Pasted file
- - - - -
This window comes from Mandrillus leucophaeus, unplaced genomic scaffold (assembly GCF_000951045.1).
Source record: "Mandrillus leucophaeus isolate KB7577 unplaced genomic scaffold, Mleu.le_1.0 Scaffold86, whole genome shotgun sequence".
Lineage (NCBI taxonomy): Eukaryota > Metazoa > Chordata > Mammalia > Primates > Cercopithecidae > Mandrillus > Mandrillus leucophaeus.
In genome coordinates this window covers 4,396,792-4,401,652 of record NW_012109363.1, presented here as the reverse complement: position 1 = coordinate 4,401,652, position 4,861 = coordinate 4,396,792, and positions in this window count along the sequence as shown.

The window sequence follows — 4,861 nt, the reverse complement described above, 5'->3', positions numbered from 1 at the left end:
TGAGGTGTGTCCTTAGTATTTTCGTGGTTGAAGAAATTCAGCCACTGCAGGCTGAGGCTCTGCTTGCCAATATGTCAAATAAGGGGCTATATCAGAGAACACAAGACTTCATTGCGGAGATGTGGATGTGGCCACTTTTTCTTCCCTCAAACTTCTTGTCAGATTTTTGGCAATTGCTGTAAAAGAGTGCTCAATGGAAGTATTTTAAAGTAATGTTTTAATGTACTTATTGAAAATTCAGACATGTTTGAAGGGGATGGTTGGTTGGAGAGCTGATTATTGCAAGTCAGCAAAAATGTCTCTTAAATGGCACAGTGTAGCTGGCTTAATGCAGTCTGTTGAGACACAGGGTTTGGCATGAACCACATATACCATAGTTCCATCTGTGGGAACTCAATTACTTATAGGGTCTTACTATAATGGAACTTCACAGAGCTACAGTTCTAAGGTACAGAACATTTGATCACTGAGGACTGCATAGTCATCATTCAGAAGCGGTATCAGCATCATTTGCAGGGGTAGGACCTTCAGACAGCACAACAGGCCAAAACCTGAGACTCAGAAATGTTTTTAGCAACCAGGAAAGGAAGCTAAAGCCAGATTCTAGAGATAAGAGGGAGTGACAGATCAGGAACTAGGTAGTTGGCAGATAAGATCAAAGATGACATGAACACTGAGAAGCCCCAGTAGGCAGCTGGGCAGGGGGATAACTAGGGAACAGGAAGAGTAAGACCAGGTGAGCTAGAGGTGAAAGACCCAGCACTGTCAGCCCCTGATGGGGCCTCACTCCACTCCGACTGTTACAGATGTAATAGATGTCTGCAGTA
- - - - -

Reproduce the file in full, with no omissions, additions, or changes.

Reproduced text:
This window comes from Mandrillus leucophaeus, unplaced genomic scaffold (assembly GCF_000951045.1).
Source record: "Mandrillus leucophaeus isolate KB7577 unplaced genomic scaffold, Mleu.le_1.0 Scaffold86, whole genome shotgun sequence".
Lineage (NCBI taxonomy): Eukaryota > Metazoa > Chordata > Mammalia > Primates > Cercopithecidae > Mandrillus > Mandrillus leucophaeus.
In genome coordinates this window covers 4,396,792-4,401,652 of record NW_012109363.1, presented here as the reverse complement: position 1 = coordinate 4,401,652, position 4,861 = coordinate 4,396,792, and positions in this window count along the sequence as shown.

The window sequence follows — 4,861 nt, the reverse complement described above, 5'->3', positions numbered from 1 at the left end:
TGAGGTGTGTCCTTAGTATTTTCGTGGTTGAAGAAATTCAGCCACTGCAGGCTGAGGCTCTGCTTGCCAATATGTCAAATAAGGGGCTATATCAGAGAACACAAGACTTCATTGCGGAGATGTGGATGTGGCCACTTTTTCTTCCCTCAAACTTCTTGTCAGATTTTTGGCAATTGCTGTAAAAGAGTGCTCAATGGAAGTATTTTAAAGTAATGTTTTAATGTACTTATTGAAAATTCAGACATGTTTGAAGGGGATGGTTGGTTGGAGAGCTGATTATTGCAAGTCAGCAAAAATGTCTCTTAAATGGCACAGTGTAGCTGGCTTAATGCAGTCTGTTGAGACACAGGGTTTGGCATGAACCACATATACCATAGTTCCATCTGTGGGAACTCAATTACTTATAGGGTCTTACTATAATGGAACTTCACAGAGCTACAGTTCTAAGGTACAGAACATTTGATCACTGAGGACTGCATAGTCATCATTCAGAAGCGGTATCAGCATCATTTGCAGGGGTAGGACCTTCAGACAGCACAACAGGCCAAAACCTGAGACTCAGAAATGTTTTTAGCAACCAGGAAAGGAAGCTAAAGCCAGATTCTAGAGATAAGAGGGAGTGACAGATCAGGAACTAGGTAGTTGGCAGATAAGATCAAAGATGACATGAACACTGAGAAGCCCCAGTAGGCAGCTGGGCAGGGGGATAACTAGGGAACAGGAAGAGTAAGACCAGGTGAGCTAGAGGTGAAAGACCCAGCACTGTCAGCCCCTGATGGGGCCTCACTCCACTCCGACTGTTACAGATGTAATAGATGTCTGCAGTA